The TRIPS Agreement increases the strength of IPRs through bilateral agreements in the TRIPS-plus era have raised concerns for policymakers about the effect of IPRs on trade. The theory of IPR trade is a growing body of scholarly literature examining the relationship between IPRs and international trade developed through the 1990s and 2000s.

However, within this body of work, the relationship between IPRs and trade remains ambiguous from a theoretical viewpoint. Stronger IPRs confer ownership advantages to firms serving foreign markets by providing legal recourse against violation of their assets. In this regard, stronger IPRs expand the markets served by firms.

Exporting firms in developed countries face additional costs when exporting to developing countries, when they must engage in activities designed to inhibit local imitation . International harmonisation of IPR regimes can diminish the transaction costs of operating in different regulatory environments. In this regard, it can represent a location advantage for the participating countries.

FDI and IPRs? Over the past two decades, there has been a growing scholarly literature on the relationship between IPRs and FDI inflows in developing countries. The Foreign Direct Investment would be greatest benefit for developing countries, since they could catch up with their technological development.

IPRs affect the composition of FDI. Strong protection may encourage FDI in high technology sectors, where such rights play an important role. In addition, it may shift the focus of FDI projects from distribution to manufacturing it.

The TRIPs requirement that patent protection has to be ensured even if a product is just imported and not locally produced will hamper more FDI in developing countries . As a consequence, countries can be supplied with finished products, which are protected but produced elsewhere. Developing countries in particular, will not unconditionally benefit from foreign direct investment or transfer of technology.

Pharmaceutical Industry and IPRS? The Indian Pharmaceutical industry is one of the largest in the developing world and is ranked as the fourth largest in terms of production and 13th largest in terms of domestic consumption value. Over the past 30 years Indian drug industry has emerged from almost non-existent to a world leader in the production of generic drugs.

With the changes brought about by the Patents Act of 1970, Indian drug manufactures became experts in the field of reverse engineering and increased its supply of less expensive copies of the world’s best-selling patent protected drugs.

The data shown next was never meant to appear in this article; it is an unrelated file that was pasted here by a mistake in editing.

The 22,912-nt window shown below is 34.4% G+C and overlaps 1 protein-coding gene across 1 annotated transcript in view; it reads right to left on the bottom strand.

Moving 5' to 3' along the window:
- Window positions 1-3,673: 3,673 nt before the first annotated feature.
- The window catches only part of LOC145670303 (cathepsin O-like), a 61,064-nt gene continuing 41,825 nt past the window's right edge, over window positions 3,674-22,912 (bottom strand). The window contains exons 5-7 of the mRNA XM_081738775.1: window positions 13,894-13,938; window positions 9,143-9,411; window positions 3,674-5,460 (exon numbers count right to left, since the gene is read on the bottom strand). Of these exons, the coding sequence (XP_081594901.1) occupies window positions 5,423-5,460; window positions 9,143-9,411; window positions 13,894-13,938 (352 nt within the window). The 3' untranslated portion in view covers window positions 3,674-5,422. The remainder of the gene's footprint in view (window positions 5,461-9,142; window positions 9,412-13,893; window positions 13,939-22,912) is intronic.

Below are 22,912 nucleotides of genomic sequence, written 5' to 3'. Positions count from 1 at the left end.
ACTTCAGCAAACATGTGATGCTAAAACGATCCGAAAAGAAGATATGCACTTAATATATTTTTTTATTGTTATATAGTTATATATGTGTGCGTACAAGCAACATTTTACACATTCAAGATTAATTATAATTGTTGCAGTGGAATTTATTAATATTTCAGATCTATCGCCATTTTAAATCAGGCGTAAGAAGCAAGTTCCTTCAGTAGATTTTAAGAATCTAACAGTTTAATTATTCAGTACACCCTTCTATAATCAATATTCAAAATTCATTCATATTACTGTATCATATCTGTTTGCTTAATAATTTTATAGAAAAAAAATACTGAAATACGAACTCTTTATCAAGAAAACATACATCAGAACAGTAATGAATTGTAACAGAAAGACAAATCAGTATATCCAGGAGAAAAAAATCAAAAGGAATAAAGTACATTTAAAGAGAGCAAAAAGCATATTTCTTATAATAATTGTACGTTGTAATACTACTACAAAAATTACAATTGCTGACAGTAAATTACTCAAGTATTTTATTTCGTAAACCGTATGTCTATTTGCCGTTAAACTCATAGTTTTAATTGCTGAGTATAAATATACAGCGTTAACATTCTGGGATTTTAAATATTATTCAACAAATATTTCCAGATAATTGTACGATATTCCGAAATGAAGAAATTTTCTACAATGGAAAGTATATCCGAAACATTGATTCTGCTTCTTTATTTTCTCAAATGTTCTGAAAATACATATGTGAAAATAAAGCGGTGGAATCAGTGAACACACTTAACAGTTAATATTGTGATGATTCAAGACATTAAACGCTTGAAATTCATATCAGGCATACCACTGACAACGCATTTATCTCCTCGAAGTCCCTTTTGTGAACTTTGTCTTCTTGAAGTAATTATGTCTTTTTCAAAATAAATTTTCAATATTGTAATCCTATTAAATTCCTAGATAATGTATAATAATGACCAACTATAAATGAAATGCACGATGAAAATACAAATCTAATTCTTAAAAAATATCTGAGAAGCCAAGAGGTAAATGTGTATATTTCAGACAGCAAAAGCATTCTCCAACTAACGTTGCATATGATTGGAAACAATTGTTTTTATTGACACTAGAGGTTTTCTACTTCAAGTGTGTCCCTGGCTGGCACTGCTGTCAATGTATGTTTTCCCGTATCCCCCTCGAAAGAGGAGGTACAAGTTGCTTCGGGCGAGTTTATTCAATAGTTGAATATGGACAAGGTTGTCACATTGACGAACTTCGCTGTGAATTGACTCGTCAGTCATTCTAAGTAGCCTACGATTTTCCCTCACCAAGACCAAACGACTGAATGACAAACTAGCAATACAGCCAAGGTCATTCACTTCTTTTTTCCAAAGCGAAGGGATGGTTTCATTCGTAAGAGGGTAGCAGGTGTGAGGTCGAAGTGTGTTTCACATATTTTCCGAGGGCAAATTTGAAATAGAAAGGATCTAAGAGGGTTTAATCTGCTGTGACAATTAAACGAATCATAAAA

This could only be possible because there was no product patents system for drugs and medicines. While the Patent Act of 1970 in its original form does provide a distinction between product patents and process patents, the exception provided in section 5 of the act of 1970 (which has been omitted by the amendment of 2005) offered only a process patent for food, medicine or drug substances and specifically excluded product patents for the same.

Thus India was able to copy foreign patented drugs without paying a license fee and was able to make it available to the masses at one-tenth of the original price.

Now, India is a leading example of a low-income developing country that had not recognized patents prior to 1995 and did in fact lead the opposition of developing countries to TRIPS. This prominent position of Indian firms in the global pharmaceutical industry is the result of a unique and successful industrial policy in the 1970’s and 1980’s.

In addition, a number of other measures, such as drug price controls, restrictions on capacity expansion, limits on multinational equity shares, etc., encouraged the development of the Indian pharmaceutical industry, while keeping prices low for domestic consumers. Many of these regulations and restrictions have been lifted or eased since the mid-1980s with marked acceleration in the pace of liberalization during the 1990s.

As a result of these policies, the Indian pharmaceutical industry grew rapidly to the point where it is now the world’s largest producer of formulations in terms of volume and one of the world’s largest producers of bulk drugs.

The history of intellectual property protection in pharmaceutical products demonstrates it.

Many of the industrialized countries introduced patent legislation in this field after they had reached a certain level of technological competence and international competitiveness. Under TRIPS, all countries must, as a condition for membership in the World Trade Organization, recognize and enforce patents in all fields of technology, including pharmaceuticals which will restrain the innovation and information flow.